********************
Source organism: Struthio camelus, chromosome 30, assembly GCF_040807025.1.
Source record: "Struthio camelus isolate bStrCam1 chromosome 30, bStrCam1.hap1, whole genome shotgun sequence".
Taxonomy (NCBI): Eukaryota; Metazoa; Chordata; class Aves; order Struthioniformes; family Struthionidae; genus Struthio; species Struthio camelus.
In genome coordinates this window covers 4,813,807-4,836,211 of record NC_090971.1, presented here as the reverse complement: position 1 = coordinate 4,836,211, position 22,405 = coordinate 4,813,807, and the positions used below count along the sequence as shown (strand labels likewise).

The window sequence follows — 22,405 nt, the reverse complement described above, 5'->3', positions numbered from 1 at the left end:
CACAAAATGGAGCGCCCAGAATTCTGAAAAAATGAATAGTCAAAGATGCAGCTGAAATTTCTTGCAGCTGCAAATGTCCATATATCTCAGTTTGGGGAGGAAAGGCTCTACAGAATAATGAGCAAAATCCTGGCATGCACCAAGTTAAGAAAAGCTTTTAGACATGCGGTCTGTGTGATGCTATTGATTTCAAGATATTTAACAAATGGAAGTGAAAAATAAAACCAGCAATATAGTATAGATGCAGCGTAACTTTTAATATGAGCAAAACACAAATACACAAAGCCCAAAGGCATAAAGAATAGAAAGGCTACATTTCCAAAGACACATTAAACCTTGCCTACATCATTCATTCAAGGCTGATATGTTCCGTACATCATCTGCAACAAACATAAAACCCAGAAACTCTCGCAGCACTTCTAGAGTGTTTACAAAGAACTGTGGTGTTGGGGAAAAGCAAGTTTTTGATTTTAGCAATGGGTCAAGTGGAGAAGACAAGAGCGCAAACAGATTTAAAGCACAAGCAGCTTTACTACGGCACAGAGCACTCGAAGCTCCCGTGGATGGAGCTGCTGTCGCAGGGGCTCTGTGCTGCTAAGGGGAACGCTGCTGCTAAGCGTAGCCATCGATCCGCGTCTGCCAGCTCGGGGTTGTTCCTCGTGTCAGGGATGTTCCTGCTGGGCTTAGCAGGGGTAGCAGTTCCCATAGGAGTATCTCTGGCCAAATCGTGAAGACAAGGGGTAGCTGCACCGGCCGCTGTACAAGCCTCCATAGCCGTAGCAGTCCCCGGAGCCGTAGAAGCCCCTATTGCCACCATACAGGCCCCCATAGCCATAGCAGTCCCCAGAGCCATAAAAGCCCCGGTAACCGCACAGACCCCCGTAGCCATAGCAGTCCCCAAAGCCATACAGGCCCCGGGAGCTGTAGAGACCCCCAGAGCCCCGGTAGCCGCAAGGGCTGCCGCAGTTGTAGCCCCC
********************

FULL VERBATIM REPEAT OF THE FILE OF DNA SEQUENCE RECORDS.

Source organism: Struthio camelus, chromosome 30, assembly GCF_040807025.1.
Source record: "Struthio camelus isolate bStrCam1 chromosome 30, bStrCam1.hap1, whole genome shotgun sequence".
Taxonomy (NCBI): Eukaryota; Metazoa; Chordata; class Aves; order Struthioniformes; family Struthionidae; genus Struthio; species Struthio camelus.
In genome coordinates this window covers 4,813,807-4,836,211 of record NC_090971.1, presented here as the reverse complement: position 1 = coordinate 4,836,211, position 22,405 = coordinate 4,813,807, and the positions used below count along the sequence as shown (strand labels likewise).

The window sequence follows — 22,405 nt, the reverse complement described above, 5'->3', positions numbered from 1 at the left end:
CACAAAATGGAGCGCCCAGAATTCTGAAAAAATGAATAGTCAAAGATGCAGCTGAAATTTCTTGCAGCTGCAAATGTCCATATATCTCAGTTTGGGGAGGAAAGGCTCTACAGAATAATGAGCAAAATCCTGGCATGCACCAAGTTAAGAAAAGCTTTTAGACATGCGGTCTGTGTGATGCTATTGATTTCAAGATATTTAACAAATGGAAGTGAAAAATAAAACCAGCAATATAGTATAGATGCAGCGTAACTTTTAATATGAGCAAAACACAAATACACAAAGCCCAAAGGCATAAAGAATAGAAAGGCTACATTTCCAAAGACACATTAAACCTTGCCTACATCATTCATTCAAGGCTGATATGTTCCGTACATCATCTGCAACAAACATAAAACCCAGAAACTCTCGCAGCACTTCTAGAGTGTTTACAAAGAACTGTGGTGTTGGGGAAAAGCAAGTTTTTGATTTTAGCAATGGGTCAAGTGGAGAAGACAAGAGCGCAAACAGATTTAAAGCACAAGCAGCTTTACTACGGCACAGAGCACTCGAAGCTCCCGTGGATGGAGCTGCTGTCGCAGGGGCTCTGTGCTGCTAAGGGGAACGCTGCTGCTAAGCGTAGCCATCGATCCGCGTCTGCCAGCTCGGGGTTGTTCCTCGTGTCAGGGATGTTCCTGCTGGGCTTAGCAGGGGTAGCAGTTCCCATAGGAGTATCTCTGGCCAAATCGTGAAGACAAGGGGTAGCTGCACCGGCCGCTGTACAAGCCTCCATAGCCGTAGCAGTCCCCGGAGCCGTAGAAGCCCCTATTGCCACCATACAGGCCCCCATAGCCATAGCAGTCCCCAGAGCCATAAAAGCCCCGGTAACCGCACAGACCCCCGTAGCCATAGCAGTCCCCAAAGCCATACAGGCCCCGGGAGCTGTAGAGACCCCCAGAGCCCCGGTAGCCGCAAGGGCTGCCGCAGTTGTAGCCCCC